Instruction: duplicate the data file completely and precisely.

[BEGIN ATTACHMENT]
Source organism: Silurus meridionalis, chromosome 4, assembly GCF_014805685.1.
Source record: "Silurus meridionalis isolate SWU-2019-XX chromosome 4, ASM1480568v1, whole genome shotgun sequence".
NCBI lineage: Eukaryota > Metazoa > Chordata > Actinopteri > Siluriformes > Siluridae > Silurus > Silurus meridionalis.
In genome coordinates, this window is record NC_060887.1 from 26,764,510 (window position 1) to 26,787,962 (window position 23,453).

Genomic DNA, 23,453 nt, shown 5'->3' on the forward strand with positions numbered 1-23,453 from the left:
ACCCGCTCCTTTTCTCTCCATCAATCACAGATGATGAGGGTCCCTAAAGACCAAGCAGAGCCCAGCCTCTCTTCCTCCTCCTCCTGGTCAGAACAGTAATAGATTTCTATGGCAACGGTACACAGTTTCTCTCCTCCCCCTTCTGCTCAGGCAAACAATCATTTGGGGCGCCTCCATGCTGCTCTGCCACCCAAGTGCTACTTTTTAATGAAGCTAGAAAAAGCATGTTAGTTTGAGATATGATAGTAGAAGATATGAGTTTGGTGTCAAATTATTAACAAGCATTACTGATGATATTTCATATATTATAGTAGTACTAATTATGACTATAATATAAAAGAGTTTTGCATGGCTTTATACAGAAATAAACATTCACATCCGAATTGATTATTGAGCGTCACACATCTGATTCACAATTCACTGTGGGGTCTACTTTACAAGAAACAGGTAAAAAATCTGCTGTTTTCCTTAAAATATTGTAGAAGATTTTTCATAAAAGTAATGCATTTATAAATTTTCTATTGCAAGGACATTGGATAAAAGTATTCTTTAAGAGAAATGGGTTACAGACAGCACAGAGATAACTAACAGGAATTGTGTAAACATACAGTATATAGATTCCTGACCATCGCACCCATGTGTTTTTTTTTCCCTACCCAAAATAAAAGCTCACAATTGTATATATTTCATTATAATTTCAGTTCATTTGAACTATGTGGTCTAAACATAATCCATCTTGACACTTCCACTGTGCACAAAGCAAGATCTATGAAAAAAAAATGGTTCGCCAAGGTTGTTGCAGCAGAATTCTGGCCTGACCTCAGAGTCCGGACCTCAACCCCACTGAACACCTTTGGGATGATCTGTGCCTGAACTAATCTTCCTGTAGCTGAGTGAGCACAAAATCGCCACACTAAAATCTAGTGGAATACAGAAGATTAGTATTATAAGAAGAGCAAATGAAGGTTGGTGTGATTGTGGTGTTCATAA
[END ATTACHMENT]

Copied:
Source organism: Silurus meridionalis, chromosome 4, assembly GCF_014805685.1.
Source record: "Silurus meridionalis isolate SWU-2019-XX chromosome 4, ASM1480568v1, whole genome shotgun sequence".
NCBI lineage: Eukaryota > Metazoa > Chordata > Actinopteri > Siluriformes > Siluridae > Silurus > Silurus meridionalis.
In genome coordinates, this window is record NC_060887.1 from 26,764,510 (window position 1) to 26,787,962 (window position 23,453).

Genomic DNA, 23,453 nt, shown 5'->3' on the forward strand with positions numbered 1-23,453 from the left:
ACCCGCTCCTTTTCTCTCCATCAATCACAGATGATGAGGGTCCCTAAAGACCAAGCAGAGCCCAGCCTCTCTTCCTCCTCCTCCTGGTCAGAACAGTAATAGATTTCTATGGCAACGGTACACAGTTTCTCTCCTCCCCCTTCTGCTCAGGCAAACAATCATTTGGGGCGCCTCCATGCTGCTCTGCCACCCAAGTGCTACTTTTTAATGAAGCTAGAAAAAGCATGTTAGTTTGAGATATGATAGTAGAAGATATGAGTTTGGTGTCAAATTATTAACAAGCATTACTGATGATATTTCATATATTATAGTAGTACTAATTATGACTATAATATAAAAGAGTTTTGCATGGCTTTATACAGAAATAAACATTCACATCCGAATTGATTATTGAGCGTCACACATCTGATTCACAATTCACTGTGGGGTCTACTTTACAAGAAACAGGTAAAAAATCTGCTGTTTTCCTTAAAATATTGTAGAAGATTTTTCATAAAAGTAATGCATTTATAAATTTTCTATTGCAAGGACATTGGATAAAAGTATTCTTTAAGAGAAATGGGTTACAGACAGCACAGAGATAACTAACAGGAATTGTGTAAACATACAGTATATAGATTCCTGACCATCGCACCCATGTGTTTTTTTTTCCCTACCCAAAATAAAAGCTCACAATTGTATATATTTCATTATAATTTCAGTTCATTTGAACTATGTGGTCTAAACATAATCCATCTTGACACTTCCACTGTGCACAAAGCAAGATCTATGAAAAAAAAATGGTTCGCCAAGGTTGTTGCAGCAGAATTCTGGCCTGACCTCAGAGTCCGGACCTCAACCCCACTGAACACCTTTGGGATGATCTGTGCCTGAACTAATCTTCCTGTAGCTGAGTGAGCACAAAATCGCCACACTAAAATCTAGTGGAATACAGAAGATTAGTATTATAAGAAGAGCAAATGAAGGTTGGTGTGATTGTGGTGTTCATAA